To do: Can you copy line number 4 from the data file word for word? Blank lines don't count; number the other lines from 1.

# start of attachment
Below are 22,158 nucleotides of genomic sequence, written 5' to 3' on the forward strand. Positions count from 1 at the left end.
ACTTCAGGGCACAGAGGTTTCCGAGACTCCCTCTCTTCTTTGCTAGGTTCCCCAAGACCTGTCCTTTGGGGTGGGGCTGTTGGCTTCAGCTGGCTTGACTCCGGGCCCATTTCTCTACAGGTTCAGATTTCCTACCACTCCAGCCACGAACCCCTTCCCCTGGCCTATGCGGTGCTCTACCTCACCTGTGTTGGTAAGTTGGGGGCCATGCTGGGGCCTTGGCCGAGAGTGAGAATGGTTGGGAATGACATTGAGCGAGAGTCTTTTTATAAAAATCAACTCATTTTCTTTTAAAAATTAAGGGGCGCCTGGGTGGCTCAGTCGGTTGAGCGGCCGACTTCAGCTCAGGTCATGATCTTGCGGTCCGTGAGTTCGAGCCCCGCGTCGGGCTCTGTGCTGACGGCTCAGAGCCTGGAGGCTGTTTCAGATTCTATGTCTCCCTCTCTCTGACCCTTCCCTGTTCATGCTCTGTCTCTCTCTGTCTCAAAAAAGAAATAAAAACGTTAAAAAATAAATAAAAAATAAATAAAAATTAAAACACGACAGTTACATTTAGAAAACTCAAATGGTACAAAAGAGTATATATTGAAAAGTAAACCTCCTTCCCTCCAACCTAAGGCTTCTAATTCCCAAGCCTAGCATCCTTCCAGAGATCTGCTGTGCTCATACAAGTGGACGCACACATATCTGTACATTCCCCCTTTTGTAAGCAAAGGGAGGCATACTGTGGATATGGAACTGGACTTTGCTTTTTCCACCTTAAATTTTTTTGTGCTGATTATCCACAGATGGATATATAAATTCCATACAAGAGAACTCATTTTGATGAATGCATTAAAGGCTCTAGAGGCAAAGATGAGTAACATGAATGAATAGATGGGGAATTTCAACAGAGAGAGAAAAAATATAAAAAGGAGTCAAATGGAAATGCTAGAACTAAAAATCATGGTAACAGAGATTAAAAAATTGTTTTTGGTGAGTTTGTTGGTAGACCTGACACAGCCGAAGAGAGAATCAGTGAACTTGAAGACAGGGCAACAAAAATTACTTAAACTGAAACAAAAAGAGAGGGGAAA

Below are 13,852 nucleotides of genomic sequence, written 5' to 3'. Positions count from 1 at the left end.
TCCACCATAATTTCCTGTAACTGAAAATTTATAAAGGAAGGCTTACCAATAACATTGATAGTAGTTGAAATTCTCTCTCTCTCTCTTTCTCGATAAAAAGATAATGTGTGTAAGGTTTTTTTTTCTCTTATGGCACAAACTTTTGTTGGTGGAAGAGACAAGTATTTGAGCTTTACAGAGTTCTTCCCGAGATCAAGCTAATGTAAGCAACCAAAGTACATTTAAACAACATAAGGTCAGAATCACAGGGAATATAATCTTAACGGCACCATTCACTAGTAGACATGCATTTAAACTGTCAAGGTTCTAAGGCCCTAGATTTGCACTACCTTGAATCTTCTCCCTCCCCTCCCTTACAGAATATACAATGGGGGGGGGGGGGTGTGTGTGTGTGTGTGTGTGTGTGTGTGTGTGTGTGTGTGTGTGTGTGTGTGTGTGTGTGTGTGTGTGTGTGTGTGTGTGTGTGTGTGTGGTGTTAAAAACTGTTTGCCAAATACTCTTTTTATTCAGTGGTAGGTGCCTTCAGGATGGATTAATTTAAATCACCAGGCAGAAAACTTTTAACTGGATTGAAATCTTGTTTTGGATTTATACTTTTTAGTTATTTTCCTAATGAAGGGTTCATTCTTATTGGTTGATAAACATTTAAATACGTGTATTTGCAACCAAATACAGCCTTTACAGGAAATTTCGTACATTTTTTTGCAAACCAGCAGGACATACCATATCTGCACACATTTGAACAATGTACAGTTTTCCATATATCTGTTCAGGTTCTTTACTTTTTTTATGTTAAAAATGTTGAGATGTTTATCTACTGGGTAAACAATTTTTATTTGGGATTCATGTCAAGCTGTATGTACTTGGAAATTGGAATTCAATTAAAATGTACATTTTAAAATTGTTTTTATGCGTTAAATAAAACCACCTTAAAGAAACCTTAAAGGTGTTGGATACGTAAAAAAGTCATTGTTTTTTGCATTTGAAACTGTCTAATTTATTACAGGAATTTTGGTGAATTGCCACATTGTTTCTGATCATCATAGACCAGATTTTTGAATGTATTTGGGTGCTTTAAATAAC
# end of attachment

TCCACCATAATTTCCTGTAACTGAAAATTTATAAAGGAAGGCTTACCAATAACATTGATAGTAGTTGAAATTCTCTCTCTCTCTCTTTCTCGATAAAAAGATAATGTGTGTAAGGTTTTTTTTTCTCTTATGGCACAAACTTTTGTTGGTGGAAGAGACAAGTATTTGAGCTTTACAGAGTTCTTCCCGAGATCAAGCTAATGTAAGCAACCAAAGTACATTTAAACAACATAAGGTCAGAATCACAGGGAATATAATCTTAACGGCACCATTCACTAGTAGACATGCATTTAAACTGTCAAGGTTCTAAGGCCCTAGATTTGCACTACCTTGAATCTTCTCCCTCCCCTCCCTTACAGAATATACAATGGGGGGGGGGGGGTGTGTGTGTGTGTGTGTGTGTGTGTGTGTGTGTGTGTGTGTGTGTGTGTGTGTGTGTGTGTGTGTGTGTGTGTGTGTGTGTGTGTGTGTGGTGTTAAAAACTGTTTGCCAAATACTCTTTTTATTCAGTGGTAGGTGCCTTCAGGATGGATTAATTTAAATCACCAGGCAGAAAACTTTTAACTGGATTGAAATCTTGTTTTGGATTTATACTTTTTAGTTATTTTCCTAATGAAGGGTTCATTCTTATTGGTTGATAAACATTTAAATACGTGTATTTGCAACCAAATACAGCCTTTACAGGAAATTTCGTACATTTTTTTGCAAACCAGCAGGACATACCATATCTGCACACATTTGAACAATGTACAGTTTTCCATATATCTGTTCAGGTTCTTTACTTTTTTTATGTTAAAAATGTTGAGATGTTTATCTACTGGGTAAACAATTTTTATTTGGGATTCATGTCAAGCTGTATGTACTTGGAAATTGGAATTCAATTAAAATGTACATTTTAAAATTGTTTTTATGCGTTAAATAAAACCACCTTAAAGAAACCTTAAAGGTGTTGGATACGTAAAAAAGTCATTGTTTTTTGCATTTGAAACTGTCTAATTTATTACAGGAATTTTGGTGAATTGCCACATTGTTTCTGATCATCATAGACCAGATTTTTGAATGTATTTGGGTGCTTTAAATAAC